“For the past twelve years the government has been involved in a massive spraying operation over the United States and thirteen other countries of the world -- called “chemtrails.” The purpose of the operation seems to be to prevent global warming by spraying aluminum and barium into the air. Yet when has the mainstream news investigated this? (Do a search on “chemtrails” on the Internet.)”
In other words, if you can Google something, it has been verified. And now, dear members of the jury, I rest my case.

Saturday, September 4, 2010

Net neutrality from a voice more articulate than mine

Here's a great explanation why net neutrality is silly.

Thursday, September 2, 2010

Idaho State Police and the need to know

(Published in the Post Register Sept. 2, 2010)

The Post Register spent the better part of a year and thousands of dollars to gain access to police reports about an incident in which a suspect shot at four Idaho State Police officers (see the story on today's front page).

Why would we bother? The cynic might respond, "To sell papers." It would take a lot of papers at 75 cents apiece to recoup our investment of money and time on this one. No, there's a simpler and less sinister reason: We believe it is your right to know what is in those documents.

The details of this story are reported on today's front page by Joelyn Hansen, so I won't repeat them here. The ISP didn't say anything publicly about the incident until, acting on a tip we had received from elsewhere, a Post Register reporter inquired about it in April of 2009 -- three months after the incident. From that point, information began to dribble out -- some from the ISP, some from the Lemhi County Sheriff's Department, some from other law enforcement sources.

In July of 2009, then-Sheriff Sam Slavin provided some additional details, referring to the shooter as "a man of mystery." Six weeks later, the ISP released the name of the man it said owned the property where the shooting occurred -- Adrian John Hannaford.

Finally, in October of last year, the ISP released more details after the Post Register's request for copies of the written reports on the incident was denied by an ISP attorney. Shortly thereafter, the Post Register appealed that decision in District Court.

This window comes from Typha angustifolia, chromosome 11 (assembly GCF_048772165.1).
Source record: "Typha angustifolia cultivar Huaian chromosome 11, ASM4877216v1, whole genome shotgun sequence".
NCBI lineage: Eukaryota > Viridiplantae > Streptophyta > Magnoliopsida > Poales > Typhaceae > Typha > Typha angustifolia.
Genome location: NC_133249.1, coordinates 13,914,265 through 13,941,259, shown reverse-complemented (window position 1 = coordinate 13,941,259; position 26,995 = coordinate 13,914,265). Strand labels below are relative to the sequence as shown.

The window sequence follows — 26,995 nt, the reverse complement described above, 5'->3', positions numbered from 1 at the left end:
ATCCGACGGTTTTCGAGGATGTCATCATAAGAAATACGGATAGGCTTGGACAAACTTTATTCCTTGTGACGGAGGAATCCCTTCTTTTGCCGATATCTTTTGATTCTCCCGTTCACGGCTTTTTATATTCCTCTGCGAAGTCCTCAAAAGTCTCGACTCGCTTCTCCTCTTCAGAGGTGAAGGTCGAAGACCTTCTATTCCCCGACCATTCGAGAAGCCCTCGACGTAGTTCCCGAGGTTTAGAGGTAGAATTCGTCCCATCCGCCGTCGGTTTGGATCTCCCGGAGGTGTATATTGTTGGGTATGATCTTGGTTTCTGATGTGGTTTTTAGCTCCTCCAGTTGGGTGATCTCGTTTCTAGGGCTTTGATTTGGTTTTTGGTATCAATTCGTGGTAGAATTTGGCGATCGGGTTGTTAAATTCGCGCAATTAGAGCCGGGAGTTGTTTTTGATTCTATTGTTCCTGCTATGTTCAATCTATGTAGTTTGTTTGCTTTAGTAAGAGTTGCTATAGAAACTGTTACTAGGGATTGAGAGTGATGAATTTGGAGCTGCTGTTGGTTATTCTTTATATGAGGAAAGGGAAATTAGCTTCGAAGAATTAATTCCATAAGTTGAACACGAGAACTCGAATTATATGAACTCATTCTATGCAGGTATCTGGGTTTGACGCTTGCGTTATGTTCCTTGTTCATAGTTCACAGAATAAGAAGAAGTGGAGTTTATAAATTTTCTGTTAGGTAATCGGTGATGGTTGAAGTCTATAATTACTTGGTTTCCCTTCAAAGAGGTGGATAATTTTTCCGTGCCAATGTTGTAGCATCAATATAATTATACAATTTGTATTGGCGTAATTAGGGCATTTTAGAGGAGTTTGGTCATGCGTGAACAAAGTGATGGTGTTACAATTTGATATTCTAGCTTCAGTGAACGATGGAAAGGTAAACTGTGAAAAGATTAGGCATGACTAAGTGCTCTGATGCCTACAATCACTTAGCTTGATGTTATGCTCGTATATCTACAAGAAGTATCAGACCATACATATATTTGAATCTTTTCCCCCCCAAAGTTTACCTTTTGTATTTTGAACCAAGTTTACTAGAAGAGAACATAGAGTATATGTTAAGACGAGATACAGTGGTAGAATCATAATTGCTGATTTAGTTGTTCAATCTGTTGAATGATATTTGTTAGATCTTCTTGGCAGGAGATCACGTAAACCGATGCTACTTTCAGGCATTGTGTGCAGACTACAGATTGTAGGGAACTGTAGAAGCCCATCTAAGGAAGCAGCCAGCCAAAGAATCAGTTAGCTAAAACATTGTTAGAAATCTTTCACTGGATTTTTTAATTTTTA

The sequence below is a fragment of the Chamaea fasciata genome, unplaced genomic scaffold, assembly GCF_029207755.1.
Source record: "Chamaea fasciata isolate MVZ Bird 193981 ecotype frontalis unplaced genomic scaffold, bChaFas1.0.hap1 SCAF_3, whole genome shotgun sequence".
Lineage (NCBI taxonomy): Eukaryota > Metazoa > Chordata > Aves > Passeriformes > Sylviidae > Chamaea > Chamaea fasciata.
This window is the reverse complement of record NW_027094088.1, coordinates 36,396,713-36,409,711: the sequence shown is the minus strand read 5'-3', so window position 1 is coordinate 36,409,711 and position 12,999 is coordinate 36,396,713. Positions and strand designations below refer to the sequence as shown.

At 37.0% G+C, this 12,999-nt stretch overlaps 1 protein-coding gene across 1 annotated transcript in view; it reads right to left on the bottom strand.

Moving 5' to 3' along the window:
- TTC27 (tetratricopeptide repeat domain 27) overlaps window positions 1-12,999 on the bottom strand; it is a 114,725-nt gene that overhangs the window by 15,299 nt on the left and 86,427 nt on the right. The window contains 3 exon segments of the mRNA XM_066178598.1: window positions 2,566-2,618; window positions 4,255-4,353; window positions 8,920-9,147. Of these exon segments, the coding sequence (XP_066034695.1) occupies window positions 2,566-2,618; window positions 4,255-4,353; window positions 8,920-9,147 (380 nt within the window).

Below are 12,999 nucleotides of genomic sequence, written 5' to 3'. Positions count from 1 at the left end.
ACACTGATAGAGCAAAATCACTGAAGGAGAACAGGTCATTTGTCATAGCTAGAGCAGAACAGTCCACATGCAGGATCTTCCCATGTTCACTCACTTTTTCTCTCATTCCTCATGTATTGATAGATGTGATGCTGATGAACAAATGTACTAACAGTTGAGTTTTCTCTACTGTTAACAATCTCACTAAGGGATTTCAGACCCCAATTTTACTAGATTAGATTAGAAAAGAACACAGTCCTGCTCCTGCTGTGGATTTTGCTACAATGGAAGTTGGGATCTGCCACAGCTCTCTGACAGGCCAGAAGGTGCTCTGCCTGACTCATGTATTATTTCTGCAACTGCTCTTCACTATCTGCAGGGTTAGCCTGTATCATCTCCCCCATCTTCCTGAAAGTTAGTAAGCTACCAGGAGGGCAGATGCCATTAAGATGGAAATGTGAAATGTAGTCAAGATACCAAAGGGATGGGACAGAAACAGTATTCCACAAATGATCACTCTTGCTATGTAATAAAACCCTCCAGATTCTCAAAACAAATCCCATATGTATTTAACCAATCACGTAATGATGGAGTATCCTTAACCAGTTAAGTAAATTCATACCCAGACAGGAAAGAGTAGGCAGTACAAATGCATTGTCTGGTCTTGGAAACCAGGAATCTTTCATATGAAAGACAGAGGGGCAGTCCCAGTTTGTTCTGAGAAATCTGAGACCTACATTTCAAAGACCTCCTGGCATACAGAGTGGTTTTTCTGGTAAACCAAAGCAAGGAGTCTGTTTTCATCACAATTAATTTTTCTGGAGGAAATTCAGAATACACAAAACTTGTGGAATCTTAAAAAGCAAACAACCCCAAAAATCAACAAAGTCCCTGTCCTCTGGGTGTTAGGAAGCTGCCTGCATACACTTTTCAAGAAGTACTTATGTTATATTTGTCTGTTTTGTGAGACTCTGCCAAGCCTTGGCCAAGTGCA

That court process took nearly nine months to play out, but in August, the judge ordered a slightly redacted version (some names were blacked out) of the reports to be made public, sealing the decision for 42 days to allow the state to appeal. That time expired last week with no appeal.

The newly released documents fill in some blanks but do not reveal any sort of scandalous behavior or add significantly to the information the ISP had provided late last year. In fact, they raised more questions than they answered, such as:
Why did ISP officers attempt to enter the building without a warrant?

Why, when a suspect fired more than a dozen shots at officers, wasn't this incident immediately made public? Did this inaction put the public at potential risk?

Why did the ISP and the Lemhi Sheriff's Department insist, as late as nearly six months after the incident, that they didn't know anything about the suspect -- including his name -- when the documents clearly indicate otherwise?

Were proper procedures followed, and were any procedural changes made as a result of this incident?

And finally, what is the status of the search for the suspect whose gunfire sent police ducking for cover?
The ISP has a long history of being open and cooperative with the public and the media. When that changes, it raises suspicions. Had the ISP gone public with details of the incident when it happened instead of waiting until the Post Register inquired three months later, this would have been a straightforward story and much time and effort could have been reserved for other pursuits.

Four ISP officers were fired at and at least one said the shooter "was firing at us to kill us." That deserved better handling by the ISP and shouldn't have required court intervention to get the information the public should have known from the start.